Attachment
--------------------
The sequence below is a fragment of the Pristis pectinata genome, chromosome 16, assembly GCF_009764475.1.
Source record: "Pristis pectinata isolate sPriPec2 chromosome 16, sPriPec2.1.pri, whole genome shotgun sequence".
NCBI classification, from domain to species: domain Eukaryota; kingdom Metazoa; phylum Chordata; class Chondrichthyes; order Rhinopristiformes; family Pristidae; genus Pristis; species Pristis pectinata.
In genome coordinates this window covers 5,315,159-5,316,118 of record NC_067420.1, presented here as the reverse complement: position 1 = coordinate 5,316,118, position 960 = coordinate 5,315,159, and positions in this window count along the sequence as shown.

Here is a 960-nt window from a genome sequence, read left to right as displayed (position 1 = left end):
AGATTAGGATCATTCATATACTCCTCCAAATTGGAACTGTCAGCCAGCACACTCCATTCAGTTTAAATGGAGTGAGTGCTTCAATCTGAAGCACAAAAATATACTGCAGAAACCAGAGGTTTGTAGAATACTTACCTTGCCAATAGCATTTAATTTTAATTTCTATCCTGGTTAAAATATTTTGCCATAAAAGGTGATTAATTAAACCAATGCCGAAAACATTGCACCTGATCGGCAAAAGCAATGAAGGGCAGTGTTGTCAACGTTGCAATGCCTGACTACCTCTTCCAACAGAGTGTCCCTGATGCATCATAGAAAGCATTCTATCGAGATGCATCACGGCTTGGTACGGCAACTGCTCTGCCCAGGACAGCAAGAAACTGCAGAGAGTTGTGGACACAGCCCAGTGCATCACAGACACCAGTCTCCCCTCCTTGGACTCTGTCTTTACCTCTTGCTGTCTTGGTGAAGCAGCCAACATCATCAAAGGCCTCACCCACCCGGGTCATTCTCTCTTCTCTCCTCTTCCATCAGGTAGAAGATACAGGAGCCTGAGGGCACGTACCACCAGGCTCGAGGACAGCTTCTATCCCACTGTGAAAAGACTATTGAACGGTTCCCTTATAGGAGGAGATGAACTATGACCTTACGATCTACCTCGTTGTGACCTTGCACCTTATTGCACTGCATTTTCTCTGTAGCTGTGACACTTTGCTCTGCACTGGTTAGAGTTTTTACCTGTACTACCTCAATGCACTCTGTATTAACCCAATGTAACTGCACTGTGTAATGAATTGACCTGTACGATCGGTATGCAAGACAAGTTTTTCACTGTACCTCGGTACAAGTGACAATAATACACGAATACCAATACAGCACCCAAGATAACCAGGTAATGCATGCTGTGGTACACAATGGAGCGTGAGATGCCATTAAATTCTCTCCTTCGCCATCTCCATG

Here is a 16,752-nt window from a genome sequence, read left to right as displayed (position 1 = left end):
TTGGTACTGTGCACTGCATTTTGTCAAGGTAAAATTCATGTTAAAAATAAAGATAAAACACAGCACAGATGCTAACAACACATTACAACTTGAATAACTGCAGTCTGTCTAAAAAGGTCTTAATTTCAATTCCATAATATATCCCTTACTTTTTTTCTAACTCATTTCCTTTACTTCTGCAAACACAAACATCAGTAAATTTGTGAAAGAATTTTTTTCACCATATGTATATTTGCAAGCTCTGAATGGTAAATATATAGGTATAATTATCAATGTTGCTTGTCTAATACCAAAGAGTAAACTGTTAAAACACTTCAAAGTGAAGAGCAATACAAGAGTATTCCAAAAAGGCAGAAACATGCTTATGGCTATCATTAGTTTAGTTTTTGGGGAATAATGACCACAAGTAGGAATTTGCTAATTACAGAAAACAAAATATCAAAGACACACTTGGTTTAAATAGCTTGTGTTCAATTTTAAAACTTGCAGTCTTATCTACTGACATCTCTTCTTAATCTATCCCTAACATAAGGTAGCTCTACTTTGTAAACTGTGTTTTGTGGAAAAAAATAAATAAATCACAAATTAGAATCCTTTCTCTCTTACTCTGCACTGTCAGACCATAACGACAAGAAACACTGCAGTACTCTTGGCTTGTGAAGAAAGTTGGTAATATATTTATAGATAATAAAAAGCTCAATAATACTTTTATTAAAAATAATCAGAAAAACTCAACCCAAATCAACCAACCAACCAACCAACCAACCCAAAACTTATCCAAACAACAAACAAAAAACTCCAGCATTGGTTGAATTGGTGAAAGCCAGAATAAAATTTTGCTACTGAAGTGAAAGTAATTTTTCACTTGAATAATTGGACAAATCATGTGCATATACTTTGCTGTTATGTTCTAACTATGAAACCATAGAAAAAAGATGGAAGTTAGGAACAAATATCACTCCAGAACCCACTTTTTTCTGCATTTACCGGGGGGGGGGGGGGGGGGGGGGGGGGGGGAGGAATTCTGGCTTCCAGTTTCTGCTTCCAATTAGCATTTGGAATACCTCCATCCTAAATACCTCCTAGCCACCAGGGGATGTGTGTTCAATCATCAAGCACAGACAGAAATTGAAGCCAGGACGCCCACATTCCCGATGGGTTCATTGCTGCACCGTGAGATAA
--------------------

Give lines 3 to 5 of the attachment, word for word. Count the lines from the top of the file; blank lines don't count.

NCBI classification, from domain to species: domain Eukaryota; kingdom Metazoa; phylum Chordata; class Chondrichthyes; order Rhinopristiformes; family Pristidae; genus Pristis; species Pristis pectinata.
In genome coordinates this window covers 5,315,159-5,316,118 of record NC_067420.1, presented here as the reverse complement: position 1 = coordinate 5,316,118, position 960 = coordinate 5,315,159, and positions in this window count along the sequence as shown.

Here is a 960-nt window from a genome sequence, read left to right as displayed (position 1 = left end):